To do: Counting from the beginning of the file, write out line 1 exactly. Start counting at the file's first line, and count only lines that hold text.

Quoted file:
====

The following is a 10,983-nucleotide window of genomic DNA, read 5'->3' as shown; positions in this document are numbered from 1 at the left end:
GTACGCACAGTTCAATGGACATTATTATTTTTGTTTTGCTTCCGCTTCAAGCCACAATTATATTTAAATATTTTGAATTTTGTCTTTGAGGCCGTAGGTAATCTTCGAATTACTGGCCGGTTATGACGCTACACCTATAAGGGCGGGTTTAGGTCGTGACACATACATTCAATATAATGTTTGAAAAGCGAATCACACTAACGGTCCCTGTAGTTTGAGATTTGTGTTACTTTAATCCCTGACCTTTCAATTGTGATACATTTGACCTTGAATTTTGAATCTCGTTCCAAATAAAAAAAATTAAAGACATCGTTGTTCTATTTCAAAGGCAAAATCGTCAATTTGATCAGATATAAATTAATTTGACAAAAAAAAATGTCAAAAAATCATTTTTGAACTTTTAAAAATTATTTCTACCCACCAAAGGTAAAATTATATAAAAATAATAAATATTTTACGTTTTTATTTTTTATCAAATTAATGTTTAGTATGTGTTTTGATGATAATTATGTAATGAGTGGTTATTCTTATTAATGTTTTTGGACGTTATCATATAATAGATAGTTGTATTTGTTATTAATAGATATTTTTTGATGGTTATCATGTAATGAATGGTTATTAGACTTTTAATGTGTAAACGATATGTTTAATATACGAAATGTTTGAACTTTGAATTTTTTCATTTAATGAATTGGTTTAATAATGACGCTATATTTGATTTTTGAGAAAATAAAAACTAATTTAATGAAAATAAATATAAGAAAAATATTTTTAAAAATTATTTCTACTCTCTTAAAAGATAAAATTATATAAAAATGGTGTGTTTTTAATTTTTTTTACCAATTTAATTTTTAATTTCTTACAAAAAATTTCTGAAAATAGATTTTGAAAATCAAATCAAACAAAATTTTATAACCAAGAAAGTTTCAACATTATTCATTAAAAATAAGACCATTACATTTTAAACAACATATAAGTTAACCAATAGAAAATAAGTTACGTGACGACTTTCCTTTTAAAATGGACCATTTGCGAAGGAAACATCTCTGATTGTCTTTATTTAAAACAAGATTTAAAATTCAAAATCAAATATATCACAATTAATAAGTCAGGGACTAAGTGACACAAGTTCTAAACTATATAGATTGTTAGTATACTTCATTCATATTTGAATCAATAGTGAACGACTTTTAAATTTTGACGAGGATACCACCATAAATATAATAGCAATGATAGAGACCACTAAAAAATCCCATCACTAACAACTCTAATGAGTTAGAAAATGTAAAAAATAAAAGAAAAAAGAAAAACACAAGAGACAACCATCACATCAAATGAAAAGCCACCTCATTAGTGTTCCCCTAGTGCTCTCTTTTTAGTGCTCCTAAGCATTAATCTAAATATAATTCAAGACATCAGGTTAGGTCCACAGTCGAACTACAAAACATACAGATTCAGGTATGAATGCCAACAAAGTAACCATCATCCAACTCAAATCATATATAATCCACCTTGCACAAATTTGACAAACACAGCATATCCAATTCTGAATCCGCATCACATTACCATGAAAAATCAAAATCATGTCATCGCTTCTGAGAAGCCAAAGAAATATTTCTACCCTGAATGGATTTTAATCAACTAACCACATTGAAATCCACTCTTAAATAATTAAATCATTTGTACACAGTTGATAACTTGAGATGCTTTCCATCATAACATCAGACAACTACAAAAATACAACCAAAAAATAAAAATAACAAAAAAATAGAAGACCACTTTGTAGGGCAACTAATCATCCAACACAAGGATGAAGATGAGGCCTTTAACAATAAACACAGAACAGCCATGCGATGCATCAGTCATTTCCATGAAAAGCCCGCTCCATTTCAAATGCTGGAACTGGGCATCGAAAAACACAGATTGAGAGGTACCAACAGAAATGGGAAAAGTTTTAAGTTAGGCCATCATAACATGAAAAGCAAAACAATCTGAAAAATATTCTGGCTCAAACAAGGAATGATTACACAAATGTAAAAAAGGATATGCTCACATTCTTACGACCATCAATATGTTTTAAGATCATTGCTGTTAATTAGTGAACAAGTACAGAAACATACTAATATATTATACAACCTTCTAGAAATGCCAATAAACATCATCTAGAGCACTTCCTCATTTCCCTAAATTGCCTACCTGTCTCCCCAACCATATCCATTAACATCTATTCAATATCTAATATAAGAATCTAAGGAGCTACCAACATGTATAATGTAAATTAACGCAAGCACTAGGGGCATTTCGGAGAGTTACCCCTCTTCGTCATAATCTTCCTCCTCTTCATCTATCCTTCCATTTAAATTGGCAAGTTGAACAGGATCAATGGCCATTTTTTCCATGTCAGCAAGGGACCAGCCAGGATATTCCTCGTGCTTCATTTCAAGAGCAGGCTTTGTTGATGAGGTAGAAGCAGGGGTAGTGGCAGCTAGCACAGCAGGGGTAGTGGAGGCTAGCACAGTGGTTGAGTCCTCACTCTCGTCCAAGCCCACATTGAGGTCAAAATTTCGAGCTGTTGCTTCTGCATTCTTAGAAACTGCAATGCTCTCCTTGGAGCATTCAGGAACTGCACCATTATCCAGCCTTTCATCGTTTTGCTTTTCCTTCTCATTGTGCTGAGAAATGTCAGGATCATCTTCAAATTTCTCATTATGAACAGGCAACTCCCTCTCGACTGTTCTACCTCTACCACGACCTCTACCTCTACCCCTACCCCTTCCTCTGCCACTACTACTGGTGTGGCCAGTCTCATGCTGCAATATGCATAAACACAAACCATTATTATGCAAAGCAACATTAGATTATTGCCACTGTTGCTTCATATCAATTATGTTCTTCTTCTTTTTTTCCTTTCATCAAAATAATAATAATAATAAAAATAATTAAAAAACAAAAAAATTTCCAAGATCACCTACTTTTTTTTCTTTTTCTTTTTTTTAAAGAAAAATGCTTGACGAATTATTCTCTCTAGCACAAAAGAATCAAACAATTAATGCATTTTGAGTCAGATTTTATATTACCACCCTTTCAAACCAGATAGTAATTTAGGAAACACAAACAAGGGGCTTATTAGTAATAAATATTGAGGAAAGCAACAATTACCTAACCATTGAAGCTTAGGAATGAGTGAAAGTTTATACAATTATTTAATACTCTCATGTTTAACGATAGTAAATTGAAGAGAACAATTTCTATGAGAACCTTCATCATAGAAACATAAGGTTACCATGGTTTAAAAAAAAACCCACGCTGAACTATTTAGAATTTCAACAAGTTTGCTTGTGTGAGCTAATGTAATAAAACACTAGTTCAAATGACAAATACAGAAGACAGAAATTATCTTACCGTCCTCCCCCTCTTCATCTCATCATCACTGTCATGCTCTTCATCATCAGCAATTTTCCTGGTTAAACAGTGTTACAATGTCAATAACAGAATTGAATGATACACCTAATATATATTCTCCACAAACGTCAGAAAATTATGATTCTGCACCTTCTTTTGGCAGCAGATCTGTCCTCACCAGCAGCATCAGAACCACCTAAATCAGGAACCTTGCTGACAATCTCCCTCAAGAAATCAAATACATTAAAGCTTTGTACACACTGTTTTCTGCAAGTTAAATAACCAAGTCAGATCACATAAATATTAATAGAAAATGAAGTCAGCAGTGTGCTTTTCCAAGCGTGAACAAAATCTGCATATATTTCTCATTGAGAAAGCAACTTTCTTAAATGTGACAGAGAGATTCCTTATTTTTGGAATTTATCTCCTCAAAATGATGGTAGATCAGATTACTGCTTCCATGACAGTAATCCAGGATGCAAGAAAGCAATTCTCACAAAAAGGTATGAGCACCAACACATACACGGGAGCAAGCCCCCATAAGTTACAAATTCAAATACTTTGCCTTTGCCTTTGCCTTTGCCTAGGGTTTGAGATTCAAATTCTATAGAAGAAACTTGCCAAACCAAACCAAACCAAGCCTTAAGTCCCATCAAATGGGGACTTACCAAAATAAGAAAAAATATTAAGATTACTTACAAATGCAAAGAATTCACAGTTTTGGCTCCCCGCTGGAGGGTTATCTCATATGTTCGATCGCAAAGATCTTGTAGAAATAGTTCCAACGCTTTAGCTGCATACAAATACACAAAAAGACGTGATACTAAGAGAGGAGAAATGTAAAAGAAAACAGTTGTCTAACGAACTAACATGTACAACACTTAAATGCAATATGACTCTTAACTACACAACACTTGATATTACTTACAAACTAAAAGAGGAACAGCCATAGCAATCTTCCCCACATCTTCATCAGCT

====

The following is a 10,983-nucleotide window of genomic DNA, read 5'->3' as shown; positions in this document are numbered from 1 at the left end: